Lots of American journalists (including this one!) have gone on and on about renewables and nuclear power in Germany without having a first-hand appreciation of the situation, or even any German language ability. This has led us all to misapprehend some pretty basic facts about why the Germans decided to phase out their existing nuclear power plants, even if it means they’re burning more fossil fuels in the short term. (Granted, a big part of it was Fukushima.)
Luckily a German popped over to Climate Progress to explain it all in the comments:
…It turned out that [the Merkel government’s decision, before Fukushima, to extend the life of Germany’s existing nuclear power plants by 8-12 years] was very bad for alternative energy. many regional suppliers (”Stadtwerke”) had made investments into alternative energy, which were threatened by the longer running times.
*** it is simply false to assume that if we keep nuclear energy, we would get more CO2-free electricity production. instead, nuclear power would block the development of alternatives! it was the clear timetable of a nuclear phase-out, together with feed in tarifes that were driving the growth of alternatives in Germany over the last decade! ***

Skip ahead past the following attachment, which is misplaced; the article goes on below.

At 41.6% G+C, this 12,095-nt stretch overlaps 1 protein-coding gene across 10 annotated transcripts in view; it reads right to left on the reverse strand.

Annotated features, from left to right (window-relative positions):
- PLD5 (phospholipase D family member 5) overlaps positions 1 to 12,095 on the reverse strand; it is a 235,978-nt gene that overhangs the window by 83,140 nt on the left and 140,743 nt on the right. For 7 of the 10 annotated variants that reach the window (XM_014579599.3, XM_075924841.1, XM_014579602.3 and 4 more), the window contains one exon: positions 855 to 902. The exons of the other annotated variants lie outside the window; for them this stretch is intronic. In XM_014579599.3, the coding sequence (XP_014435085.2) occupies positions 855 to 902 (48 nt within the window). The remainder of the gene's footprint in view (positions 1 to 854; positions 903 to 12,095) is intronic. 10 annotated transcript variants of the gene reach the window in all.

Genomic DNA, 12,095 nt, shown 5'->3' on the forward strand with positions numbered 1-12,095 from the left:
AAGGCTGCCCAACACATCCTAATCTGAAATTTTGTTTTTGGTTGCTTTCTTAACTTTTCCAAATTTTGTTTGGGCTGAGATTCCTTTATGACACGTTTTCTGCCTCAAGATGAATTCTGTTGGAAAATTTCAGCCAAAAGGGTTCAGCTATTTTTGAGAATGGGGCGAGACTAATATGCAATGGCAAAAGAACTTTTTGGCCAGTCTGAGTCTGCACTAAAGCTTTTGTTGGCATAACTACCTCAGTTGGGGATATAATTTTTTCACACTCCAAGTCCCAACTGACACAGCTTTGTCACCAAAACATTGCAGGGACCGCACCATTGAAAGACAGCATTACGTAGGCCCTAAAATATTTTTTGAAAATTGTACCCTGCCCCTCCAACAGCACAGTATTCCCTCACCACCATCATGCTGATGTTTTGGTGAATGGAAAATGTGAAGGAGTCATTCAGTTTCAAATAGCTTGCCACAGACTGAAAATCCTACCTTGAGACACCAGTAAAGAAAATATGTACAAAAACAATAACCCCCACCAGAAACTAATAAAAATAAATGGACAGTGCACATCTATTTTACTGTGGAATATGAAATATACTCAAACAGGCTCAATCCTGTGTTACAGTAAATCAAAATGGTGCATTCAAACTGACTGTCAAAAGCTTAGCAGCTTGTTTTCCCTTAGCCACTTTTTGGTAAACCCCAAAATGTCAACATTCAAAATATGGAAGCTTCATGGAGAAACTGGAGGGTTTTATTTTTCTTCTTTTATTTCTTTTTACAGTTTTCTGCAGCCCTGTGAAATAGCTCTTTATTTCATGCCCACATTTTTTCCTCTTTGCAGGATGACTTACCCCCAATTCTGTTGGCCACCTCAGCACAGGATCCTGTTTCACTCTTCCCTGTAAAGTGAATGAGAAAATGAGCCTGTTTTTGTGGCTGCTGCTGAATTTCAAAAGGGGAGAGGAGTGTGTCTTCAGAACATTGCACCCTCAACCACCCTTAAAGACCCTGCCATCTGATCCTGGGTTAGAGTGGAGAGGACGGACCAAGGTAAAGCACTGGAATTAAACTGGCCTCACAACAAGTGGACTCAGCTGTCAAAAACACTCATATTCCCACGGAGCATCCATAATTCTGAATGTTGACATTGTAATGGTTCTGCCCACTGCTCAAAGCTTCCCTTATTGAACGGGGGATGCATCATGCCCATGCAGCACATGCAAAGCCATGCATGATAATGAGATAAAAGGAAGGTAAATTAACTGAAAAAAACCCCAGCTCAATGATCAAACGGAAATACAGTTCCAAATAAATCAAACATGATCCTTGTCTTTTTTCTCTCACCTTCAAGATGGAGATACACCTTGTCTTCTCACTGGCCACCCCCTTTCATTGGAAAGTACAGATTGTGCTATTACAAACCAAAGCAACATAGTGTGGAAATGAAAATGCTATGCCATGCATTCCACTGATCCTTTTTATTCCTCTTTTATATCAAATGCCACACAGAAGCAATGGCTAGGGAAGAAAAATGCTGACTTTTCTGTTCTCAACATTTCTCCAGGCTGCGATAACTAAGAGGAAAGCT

Basically what commenter “sod” is saying is that if Germany had kept around its nuclear power, it would have cut into the demand for new power sources — i.e. renewables. We have exactly the same problem in the U.S. right now, namely: why rip out our existing energy infrastructure and pay for a new one, especially when demand isn’t growing all that fast?
Except, oh yeah: we should be tackling climate change.
What Germany is doing isn’t without risk: in the short term, the country is building a bunch of coal-fired power plants that make absolutely no sense in light of its attempts to reduce its emissions. And the switch from coal / nuclear to natural gas-fired power plants, which are required as backup to intermittent wind and solar, makes them beholden to Russia, which has all the gas.
No nukes, No problem. Germany is proving a rapid transition to renewable energy is possible, Climate Progress.
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